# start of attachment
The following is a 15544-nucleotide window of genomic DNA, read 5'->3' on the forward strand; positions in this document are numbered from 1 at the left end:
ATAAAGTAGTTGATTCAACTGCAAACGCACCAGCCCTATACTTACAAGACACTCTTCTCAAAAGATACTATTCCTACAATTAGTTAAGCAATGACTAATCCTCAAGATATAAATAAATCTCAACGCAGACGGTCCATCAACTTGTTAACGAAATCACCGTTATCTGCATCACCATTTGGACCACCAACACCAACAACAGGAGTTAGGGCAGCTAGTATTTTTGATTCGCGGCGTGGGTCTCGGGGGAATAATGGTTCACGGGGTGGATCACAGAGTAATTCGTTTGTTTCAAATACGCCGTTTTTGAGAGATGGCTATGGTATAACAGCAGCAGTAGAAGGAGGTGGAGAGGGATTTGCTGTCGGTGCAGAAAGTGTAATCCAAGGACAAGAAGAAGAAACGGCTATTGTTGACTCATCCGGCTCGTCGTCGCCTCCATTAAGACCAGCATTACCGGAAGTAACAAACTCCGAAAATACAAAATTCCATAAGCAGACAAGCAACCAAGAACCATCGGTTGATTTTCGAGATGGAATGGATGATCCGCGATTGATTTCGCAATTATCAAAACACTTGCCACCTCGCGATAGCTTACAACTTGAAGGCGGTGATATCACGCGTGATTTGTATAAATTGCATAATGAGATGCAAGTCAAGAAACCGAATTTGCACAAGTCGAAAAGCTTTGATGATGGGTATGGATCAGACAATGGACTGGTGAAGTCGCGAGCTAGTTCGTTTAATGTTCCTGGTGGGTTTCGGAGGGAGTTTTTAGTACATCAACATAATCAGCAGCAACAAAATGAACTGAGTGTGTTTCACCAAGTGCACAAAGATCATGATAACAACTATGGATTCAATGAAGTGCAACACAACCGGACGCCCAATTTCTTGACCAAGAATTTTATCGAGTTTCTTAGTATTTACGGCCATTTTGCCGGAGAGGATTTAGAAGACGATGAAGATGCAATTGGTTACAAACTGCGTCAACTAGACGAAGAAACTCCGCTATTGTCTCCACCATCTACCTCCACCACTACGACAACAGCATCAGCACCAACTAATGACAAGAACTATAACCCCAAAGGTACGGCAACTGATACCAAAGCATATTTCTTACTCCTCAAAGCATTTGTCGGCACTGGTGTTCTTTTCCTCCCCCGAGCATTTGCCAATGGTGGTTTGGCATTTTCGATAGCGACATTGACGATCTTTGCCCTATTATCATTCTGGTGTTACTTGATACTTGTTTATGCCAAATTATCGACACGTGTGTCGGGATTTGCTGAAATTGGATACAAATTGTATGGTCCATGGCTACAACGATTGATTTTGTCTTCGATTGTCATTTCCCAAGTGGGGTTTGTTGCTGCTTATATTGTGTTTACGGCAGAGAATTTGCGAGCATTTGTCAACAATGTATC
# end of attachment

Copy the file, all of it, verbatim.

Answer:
The following is a 15544-nucleotide window of genomic DNA, read 5'->3' on the forward strand; positions in this document are numbered from 1 at the left end:
ATAAAGTAGTTGATTCAACTGCAAACGCACCAGCCCTATACTTACAAGACACTCTTCTCAAAAGATACTATTCCTACAATTAGTTAAGCAATGACTAATCCTCAAGATATAAATAAATCTCAACGCAGACGGTCCATCAACTTGTTAACGAAATCACCGTTATCTGCATCACCATTTGGACCACCAACACCAACAACAGGAGTTAGGGCAGCTAGTATTTTTGATTCGCGGCGTGGGTCTCGGGGGAATAATGGTTCACGGGGTGGATCACAGAGTAATTCGTTTGTTTCAAATACGCCGTTTTTGAGAGATGGCTATGGTATAACAGCAGCAGTAGAAGGAGGTGGAGAGGGATTTGCTGTCGGTGCAGAAAGTGTAATCCAAGGACAAGAAGAAGAAACGGCTATTGTTGACTCATCCGGCTCGTCGTCGCCTCCATTAAGACCAGCATTACCGGAAGTAACAAACTCCGAAAATACAAAATTCCATAAGCAGACAAGCAACCAAGAACCATCGGTTGATTTTCGAGATGGAATGGATGATCCGCGATTGATTTCGCAATTATCAAAACACTTGCCACCTCGCGATAGCTTACAACTTGAAGGCGGTGATATCACGCGTGATTTGTATAAATTGCATAATGAGATGCAAGTCAAGAAACCGAATTTGCACAAGTCGAAAAGCTTTGATGATGGGTATGGATCAGACAATGGACTGGTGAAGTCGCGAGCTAGTTCGTTTAATGTTCCTGGTGGGTTTCGGAGGGAGTTTTTAGTACATCAACATAATCAGCAGCAACAAAATGAACTGAGTGTGTTTCACCAAGTGCACAAAGATCATGATAACAACTATGGATTCAATGAAGTGCAACACAACCGGACGCCCAATTTCTTGACCAAGAATTTTATCGAGTTTCTTAGTATTTACGGCCATTTTGCCGGAGAGGATTTAGAAGACGATGAAGATGCAATTGGTTACAAACTGCGTCAACTAGACGAAGAAACTCCGCTATTGTCTCCACCATCTACCTCCACCACTACGACAACAGCATCAGCACCAACTAATGACAAGAACTATAACCCCAAAGGTACGGCAACTGATACCAAAGCATATTTCTTACTCCTCAAAGCATTTGTCGGCACTGGTGTTCTTTTCCTCCCCCGAGCATTTGCCAATGGTGGTTTGGCATTTTCGATAGCGACATTGACGATCTTTGCCCTATTATCATTCTGGTGTTACTTGATACTTGTTTATGCCAAATTATCGACACGTGTGTCGGGATTTGCTGAAATTGGATACAAATTGTATGGTCCATGGCTACAACGATTGATTTTGTCTTCGATTGTCATTTCCCAAGTGGGGTTTGTTGCTGCTTATATTGTGTTTACGGCAGAGAATTTGCGAGCATTTGTCAACAATGTATC